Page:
Visiting De Soto National Memorial

De Soto National Memorial sign (National Park Service).
The entrance sign- I love it!

History

De Soto National Memorial opened in 1948. It’s history started long before that, in 1539. Hernando de Soto and his men landed at this spot in Bradenton, FL, where the indigenous people had been living, and they guarded their land fervently. De Soto and his men then explored some more of Florida, Georgia, Alabama, then Louisiana, where he died.

View from De Soto National Memorial- beautiful water and some grass.
A beautiful view of the water along one of the trails.

My Experience

De Soto National Memorial is one of my favorite parks so far. The trail was pretty short, but gorgeous. A visit here would make for a well-spent few hours. We saw people picnicking, running the trail, and observing, like we were. It was hot, but nice overall, because the trail followed the water most of the time and you got the breeze. All the water views alone are worth the trip here! We spent about an hour touring the grounds.

View from De Soto National Memorial- shoreline with large rocks and brush.
This Memorial is surrounded by gorgeous Tampa Bay.

Things to do

There is no admission fee. For a few months out of the year, the Memorial offers ranger-led kayak tours (summer), and a living history camp. They also offer guided walking tours but were not doing it the day that we came. We were disappointed, but honestly, after walking the trail, we didn’t need it. It’s always nice to get historical information but the trail was short and sweet, and had plaques along the way for us to read.

De Soto Point, looking out to the water with large rocks. Sign tells about De Soto Point (too small to read all the words).
De Soto Point- I was imaging what the travelers saw all those years ago- more overgrown tree line?
Concrete slab with Conquistador Hernando de Soto and some of his men.
Concrete slab with Conquistador Hernando de Soto and some of his men.

They have summer camps for kids, fishing clinics, scavenger hunts, and more. When Chris and I have kids, I would love to take them to the parks and explore everything they have to offer. This memorial is one of the smaller entities of the National Park Service, but they have a lot going on for visitors.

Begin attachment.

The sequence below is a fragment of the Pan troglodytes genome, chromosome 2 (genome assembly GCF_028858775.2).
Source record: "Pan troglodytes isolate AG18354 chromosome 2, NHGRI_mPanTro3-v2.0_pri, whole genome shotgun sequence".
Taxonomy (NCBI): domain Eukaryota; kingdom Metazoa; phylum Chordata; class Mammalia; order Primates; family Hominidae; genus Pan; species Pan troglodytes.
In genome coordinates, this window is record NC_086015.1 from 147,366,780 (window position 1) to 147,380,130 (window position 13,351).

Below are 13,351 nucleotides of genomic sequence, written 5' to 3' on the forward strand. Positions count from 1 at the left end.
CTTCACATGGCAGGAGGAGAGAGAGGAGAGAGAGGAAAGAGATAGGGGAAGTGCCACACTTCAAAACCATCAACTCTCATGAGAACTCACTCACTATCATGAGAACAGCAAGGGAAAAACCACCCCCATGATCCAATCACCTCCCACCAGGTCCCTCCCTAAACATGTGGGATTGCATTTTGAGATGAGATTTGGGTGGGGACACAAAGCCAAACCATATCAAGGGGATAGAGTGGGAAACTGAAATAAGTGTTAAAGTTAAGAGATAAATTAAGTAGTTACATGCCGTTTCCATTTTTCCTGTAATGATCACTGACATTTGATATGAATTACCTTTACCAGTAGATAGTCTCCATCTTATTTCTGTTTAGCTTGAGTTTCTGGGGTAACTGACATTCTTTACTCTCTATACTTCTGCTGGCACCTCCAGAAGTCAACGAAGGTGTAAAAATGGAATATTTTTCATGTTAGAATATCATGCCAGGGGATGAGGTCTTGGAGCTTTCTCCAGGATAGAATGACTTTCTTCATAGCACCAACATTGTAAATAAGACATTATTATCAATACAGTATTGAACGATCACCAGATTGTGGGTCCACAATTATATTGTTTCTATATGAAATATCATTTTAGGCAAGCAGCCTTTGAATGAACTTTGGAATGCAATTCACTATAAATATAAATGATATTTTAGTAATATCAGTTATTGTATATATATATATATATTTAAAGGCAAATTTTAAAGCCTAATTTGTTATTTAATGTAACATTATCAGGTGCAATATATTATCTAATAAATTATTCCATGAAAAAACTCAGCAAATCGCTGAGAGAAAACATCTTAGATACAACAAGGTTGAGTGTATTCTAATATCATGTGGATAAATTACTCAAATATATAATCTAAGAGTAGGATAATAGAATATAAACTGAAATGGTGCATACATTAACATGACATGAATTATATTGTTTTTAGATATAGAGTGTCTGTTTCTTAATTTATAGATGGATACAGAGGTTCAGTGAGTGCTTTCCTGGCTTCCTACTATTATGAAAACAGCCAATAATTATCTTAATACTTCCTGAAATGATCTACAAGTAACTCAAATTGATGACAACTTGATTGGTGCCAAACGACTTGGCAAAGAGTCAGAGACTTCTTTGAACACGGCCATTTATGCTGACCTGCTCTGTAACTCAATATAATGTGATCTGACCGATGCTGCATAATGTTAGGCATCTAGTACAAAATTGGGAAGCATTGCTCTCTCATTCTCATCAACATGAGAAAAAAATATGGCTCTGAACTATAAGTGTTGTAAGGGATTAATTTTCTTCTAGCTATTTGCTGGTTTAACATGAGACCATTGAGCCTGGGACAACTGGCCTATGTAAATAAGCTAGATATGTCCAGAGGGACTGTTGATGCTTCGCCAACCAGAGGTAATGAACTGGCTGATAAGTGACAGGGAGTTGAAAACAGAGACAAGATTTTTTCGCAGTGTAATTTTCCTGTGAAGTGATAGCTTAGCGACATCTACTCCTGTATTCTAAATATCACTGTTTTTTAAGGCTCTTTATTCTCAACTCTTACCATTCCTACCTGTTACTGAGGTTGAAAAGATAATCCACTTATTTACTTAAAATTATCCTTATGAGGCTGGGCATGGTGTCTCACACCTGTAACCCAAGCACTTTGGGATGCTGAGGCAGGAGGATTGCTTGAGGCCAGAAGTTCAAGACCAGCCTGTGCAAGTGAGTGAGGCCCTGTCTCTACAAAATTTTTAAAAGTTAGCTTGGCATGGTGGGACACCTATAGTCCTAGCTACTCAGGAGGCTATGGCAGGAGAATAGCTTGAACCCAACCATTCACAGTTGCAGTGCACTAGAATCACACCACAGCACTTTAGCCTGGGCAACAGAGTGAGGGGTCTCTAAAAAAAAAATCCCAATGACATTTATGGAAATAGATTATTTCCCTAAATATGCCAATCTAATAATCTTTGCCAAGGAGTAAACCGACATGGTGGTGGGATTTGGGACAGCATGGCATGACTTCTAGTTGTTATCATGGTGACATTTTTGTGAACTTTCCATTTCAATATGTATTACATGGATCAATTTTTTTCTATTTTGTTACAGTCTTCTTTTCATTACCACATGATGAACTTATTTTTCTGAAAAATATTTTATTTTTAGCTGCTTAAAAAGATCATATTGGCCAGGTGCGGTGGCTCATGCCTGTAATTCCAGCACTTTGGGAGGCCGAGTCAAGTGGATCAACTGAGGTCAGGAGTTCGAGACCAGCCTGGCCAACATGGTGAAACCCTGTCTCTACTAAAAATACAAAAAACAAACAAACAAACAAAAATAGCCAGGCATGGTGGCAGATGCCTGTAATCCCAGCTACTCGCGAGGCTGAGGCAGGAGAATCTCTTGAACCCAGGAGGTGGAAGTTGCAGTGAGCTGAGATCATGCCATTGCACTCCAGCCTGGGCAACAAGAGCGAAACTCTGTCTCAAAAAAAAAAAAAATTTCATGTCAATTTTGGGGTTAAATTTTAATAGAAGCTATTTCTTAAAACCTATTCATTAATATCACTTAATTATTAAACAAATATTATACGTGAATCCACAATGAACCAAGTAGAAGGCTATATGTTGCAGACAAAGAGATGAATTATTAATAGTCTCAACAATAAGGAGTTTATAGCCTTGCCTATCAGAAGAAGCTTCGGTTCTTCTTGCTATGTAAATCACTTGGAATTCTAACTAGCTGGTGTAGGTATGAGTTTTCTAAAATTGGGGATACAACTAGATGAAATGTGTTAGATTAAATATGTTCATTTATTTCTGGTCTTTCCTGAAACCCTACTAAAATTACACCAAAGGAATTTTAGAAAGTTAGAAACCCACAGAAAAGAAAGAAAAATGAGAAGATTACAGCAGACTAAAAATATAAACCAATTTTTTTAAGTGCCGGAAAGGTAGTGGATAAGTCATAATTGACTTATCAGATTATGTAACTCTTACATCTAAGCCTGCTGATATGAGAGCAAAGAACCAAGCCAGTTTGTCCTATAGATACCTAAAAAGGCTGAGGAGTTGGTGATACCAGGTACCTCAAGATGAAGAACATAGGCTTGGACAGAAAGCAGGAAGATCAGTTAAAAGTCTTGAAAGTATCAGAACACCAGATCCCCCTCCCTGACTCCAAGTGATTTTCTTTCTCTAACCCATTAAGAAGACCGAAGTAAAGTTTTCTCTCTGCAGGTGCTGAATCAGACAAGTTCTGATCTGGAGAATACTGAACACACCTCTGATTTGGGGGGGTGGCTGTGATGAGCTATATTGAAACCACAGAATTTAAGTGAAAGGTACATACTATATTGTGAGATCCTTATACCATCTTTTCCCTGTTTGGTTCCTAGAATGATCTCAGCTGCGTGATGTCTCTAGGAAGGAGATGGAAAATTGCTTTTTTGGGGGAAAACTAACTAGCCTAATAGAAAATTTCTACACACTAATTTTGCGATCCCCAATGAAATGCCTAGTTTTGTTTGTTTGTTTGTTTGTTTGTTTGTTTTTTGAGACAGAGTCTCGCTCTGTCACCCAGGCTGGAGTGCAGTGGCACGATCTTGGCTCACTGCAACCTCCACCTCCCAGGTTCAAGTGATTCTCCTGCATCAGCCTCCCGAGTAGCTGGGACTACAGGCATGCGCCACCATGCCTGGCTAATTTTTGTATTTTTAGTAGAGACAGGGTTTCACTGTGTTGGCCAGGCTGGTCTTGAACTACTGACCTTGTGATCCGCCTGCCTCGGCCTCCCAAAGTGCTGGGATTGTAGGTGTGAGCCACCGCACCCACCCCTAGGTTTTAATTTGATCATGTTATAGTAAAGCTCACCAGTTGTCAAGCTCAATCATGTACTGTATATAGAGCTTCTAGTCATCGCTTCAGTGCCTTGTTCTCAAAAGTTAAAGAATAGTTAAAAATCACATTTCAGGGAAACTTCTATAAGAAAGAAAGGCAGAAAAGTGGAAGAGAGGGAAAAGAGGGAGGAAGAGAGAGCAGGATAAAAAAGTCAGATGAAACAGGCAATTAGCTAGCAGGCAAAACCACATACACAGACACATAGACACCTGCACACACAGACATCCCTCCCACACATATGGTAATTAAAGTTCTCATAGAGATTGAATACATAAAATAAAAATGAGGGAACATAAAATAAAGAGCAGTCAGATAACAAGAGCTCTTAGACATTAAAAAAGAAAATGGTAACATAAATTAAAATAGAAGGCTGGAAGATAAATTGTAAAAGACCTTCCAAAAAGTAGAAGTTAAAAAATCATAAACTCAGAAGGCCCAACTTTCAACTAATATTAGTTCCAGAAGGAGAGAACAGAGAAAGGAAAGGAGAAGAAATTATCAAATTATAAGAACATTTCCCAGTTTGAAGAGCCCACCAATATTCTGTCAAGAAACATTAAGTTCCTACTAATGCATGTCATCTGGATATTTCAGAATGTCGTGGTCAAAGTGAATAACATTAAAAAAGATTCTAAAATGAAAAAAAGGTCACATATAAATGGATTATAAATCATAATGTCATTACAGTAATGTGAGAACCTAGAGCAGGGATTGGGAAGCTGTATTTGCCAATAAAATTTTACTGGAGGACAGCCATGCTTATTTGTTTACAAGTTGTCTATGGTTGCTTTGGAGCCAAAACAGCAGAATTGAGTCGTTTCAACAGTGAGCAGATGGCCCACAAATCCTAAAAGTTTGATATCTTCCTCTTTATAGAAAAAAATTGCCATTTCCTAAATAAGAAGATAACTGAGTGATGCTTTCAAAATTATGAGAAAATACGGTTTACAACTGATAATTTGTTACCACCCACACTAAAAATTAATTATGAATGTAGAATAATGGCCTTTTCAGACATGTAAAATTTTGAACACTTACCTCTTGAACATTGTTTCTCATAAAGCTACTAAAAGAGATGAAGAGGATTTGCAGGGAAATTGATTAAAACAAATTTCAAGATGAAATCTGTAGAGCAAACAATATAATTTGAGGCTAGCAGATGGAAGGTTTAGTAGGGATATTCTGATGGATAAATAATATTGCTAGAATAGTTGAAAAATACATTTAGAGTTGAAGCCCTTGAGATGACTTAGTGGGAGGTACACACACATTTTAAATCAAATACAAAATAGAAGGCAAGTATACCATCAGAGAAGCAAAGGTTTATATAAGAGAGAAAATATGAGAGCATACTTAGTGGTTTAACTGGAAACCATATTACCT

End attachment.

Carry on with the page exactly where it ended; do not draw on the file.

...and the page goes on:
Large concrete cross in the middle of trees.
I was amazed with how large the cross was- probably commissioned by the Bishop.

One of our last stops was the visitor’s center where I stamped my passport book. Chris and I ended up speaking with one of the park rangers who told us some stories about the amazing wildlife he’s seen here- like alligators, and eagles with prey in their mouths, circling overhead. 

Sign that reads "In memory of the twelve priests who accompanied the 1539's Spanish expedition and of the Native Americans who inhabited these shores. Most reverend John J. Nevins Bishop Diocese of Venice in Florida.
I love that they included the Native Americans who were living here first.

Ending Thoughts

Overall, I visited 3 national parks in December 2016 before the centennial anniversary of the park system ended. The national parks did so many awesome things with this anniversary that I wish I knew about all of them before the last month of the year…
I still haven’t been able to venture out to see others yet, but I WILL reach my goal of visiting all 413 of them! (more posts to come about the other national parks!)

Large concrete De Soto Trail sign with crest.
I can’t get enough of the concrete signs!

Check out De Soto National Memorial’s page here for more information.

Have you been here before? It’s dog friendly, and they even do an annual event for dogs in March!

Have you ever wanted to skydive? Have you done it before? Check out my story about it here!

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